“I think, I think some people are very set in their views. And to be honest with you my feeling is that it doesn’t matter what evidence we provide or how we try to balance the information that could allay those fears, they’re already set in their minds. They’ve decided what position they going to take and it’s going to be very hard to probably move them of that position. But there’s other people that are just genuinely worried about it because there has been some misinformation put into the public debate. And often when they get the full story, and of course the Minister’s done a very comprehensive, um, series, at which he’s continuing to do public meetings throughout the country. I think he’s in excess of about 30 or 35 now. Is that people actually just wanted to have some proper information around the TPP.”
Mitchell complained that “it doesn’t matter what evidence we provide or how we try to balance the information that could allay those fears, they’re already set in their minds” and “they’ve decided what position they going to take and it’s going to be very hard to probably move them of that position”.
For perhaps the first time in the history of the Westminster Parliamentary process, a member of Parliament has suggested that the Select Committee process is no longer a forum where the public offer submissions for their elected representatives to listen and consider. Instead, Mitchell’s comments indicate that Select Committees are now viewed as useful tools for dissemination of “proper information around the TPP” for the public and businesses.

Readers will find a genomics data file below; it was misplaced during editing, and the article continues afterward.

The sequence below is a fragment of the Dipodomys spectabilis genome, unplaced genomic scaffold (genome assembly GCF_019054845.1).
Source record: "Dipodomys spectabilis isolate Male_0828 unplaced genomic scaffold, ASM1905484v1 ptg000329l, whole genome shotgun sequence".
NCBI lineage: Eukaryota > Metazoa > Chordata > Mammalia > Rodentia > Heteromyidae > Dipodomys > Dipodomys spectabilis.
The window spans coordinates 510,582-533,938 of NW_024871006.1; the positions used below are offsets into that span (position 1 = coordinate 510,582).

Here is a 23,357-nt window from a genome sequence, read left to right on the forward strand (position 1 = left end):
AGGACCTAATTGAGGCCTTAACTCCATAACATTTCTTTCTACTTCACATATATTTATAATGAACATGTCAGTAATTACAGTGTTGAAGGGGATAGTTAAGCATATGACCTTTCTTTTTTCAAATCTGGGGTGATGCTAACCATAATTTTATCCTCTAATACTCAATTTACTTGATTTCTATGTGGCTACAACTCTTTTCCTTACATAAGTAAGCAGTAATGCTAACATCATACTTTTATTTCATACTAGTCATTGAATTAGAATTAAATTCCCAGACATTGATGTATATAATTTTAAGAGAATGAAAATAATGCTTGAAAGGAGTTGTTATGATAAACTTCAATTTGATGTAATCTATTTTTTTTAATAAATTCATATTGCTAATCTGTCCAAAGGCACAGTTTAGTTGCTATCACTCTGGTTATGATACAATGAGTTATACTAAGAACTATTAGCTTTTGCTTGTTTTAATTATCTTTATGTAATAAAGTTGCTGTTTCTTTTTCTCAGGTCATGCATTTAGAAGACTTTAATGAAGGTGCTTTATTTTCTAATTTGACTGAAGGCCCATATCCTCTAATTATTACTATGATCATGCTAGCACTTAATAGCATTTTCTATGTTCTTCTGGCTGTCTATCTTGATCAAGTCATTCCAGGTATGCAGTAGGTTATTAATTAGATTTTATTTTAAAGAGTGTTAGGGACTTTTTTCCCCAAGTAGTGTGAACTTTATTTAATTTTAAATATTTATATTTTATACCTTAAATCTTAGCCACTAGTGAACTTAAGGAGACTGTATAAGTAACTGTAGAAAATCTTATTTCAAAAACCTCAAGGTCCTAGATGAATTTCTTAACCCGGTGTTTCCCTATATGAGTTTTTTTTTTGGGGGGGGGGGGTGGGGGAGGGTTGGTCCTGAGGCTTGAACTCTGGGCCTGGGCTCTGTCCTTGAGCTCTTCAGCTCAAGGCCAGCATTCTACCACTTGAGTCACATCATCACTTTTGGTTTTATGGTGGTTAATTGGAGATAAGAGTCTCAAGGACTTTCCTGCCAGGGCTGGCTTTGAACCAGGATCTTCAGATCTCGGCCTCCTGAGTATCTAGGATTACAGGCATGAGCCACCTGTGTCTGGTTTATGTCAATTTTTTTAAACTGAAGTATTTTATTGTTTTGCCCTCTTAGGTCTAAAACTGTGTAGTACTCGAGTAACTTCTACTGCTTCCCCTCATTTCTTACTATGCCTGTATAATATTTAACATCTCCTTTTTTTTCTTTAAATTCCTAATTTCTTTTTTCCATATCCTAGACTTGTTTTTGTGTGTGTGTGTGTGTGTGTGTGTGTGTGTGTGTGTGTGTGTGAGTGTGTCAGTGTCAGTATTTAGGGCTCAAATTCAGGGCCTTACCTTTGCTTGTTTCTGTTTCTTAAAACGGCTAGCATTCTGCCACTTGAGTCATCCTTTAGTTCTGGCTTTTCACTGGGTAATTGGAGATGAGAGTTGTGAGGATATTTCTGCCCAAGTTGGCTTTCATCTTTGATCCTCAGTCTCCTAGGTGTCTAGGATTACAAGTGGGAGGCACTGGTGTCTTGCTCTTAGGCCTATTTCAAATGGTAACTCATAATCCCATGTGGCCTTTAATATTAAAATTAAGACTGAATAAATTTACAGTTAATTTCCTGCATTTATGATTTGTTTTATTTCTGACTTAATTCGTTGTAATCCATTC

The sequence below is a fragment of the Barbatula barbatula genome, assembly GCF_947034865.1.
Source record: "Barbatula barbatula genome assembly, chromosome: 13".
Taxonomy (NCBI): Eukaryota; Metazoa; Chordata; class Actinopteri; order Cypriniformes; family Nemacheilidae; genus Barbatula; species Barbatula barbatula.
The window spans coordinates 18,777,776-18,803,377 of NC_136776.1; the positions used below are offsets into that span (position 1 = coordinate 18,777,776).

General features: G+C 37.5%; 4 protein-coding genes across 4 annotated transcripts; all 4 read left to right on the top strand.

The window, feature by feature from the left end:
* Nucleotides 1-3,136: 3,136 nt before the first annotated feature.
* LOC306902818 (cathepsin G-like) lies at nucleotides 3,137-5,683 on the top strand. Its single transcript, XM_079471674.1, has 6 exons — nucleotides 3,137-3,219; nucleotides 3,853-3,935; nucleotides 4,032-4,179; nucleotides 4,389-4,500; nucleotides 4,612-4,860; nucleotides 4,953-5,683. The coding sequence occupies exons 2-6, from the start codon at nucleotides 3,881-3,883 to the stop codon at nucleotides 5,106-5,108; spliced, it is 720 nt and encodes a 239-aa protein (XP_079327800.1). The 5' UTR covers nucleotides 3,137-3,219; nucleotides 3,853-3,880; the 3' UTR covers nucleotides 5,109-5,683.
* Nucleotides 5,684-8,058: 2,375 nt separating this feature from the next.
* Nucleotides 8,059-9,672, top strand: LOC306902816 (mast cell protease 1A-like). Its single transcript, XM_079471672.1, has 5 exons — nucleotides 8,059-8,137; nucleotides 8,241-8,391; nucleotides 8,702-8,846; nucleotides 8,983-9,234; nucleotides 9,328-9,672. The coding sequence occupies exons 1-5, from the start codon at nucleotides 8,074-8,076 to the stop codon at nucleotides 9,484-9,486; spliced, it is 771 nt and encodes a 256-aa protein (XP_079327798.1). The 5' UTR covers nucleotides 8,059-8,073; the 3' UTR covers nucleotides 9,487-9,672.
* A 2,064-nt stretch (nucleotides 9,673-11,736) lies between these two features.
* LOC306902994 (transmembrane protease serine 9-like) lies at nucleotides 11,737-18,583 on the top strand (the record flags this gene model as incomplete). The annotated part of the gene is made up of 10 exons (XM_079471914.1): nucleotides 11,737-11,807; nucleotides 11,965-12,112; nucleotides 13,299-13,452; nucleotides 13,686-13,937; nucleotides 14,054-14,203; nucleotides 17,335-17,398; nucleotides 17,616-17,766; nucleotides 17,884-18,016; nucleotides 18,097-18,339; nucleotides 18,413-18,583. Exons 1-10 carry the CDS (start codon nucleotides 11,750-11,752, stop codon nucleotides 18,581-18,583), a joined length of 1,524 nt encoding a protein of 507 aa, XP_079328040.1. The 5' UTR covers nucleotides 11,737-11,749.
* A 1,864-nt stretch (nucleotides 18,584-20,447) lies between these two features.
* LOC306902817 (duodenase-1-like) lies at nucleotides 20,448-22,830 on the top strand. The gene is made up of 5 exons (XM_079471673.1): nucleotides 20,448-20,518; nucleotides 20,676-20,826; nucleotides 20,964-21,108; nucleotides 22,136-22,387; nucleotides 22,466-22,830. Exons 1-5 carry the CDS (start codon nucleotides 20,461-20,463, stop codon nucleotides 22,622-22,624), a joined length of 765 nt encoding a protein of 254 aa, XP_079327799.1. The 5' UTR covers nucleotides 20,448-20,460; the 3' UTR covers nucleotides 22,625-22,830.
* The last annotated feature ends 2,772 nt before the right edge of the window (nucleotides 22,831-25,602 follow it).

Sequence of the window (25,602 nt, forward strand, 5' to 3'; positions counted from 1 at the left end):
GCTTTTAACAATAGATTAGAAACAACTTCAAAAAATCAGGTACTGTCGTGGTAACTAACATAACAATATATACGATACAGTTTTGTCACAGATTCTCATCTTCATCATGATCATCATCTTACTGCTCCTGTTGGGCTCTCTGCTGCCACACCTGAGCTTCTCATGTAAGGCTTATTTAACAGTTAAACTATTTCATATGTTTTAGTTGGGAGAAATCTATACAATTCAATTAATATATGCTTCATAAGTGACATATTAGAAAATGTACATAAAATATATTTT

A Ministry of Foreign Affairs and Trade website page appears to echo Mitchell’s views on the purpose of MFAT’s travelling “Road Shows”;
The Government will run a number of events on key TPP outcomes. These will be aimed at ensuring businesses are able to prepare to take advantage of new opportunities presented by TPP’s entry into force, and to provide information of interest to the wider public and other stakeholders. These events follow the extensive public consultations carried out during TPP negotiations.
The Government is running TPP roadshows on the outcomes of TPP for New Zealand. Members of the public are welcome. The roadshows will also help businesses prepare to take advantage of new opportunities presented by TPP’s entry into force.
However, the agendas of both the Foreign Affairs, Defence and Trade Committee’s submission process and MFAT’s “Road Shows” is not shared with the Parliamentary Office of the Clerk;
The Foreign Affairs, Defence and Trade Committee is now calling for public submissions on the TPPA and the four related intellectual property treaties. Each treaty has a national interest analysis which sets out the advantages and disadvantages for New Zealand of becoming a party to it.
You have until Friday 11 March 2016 to share your views about these documents with the parliamentary select committee by making a submission.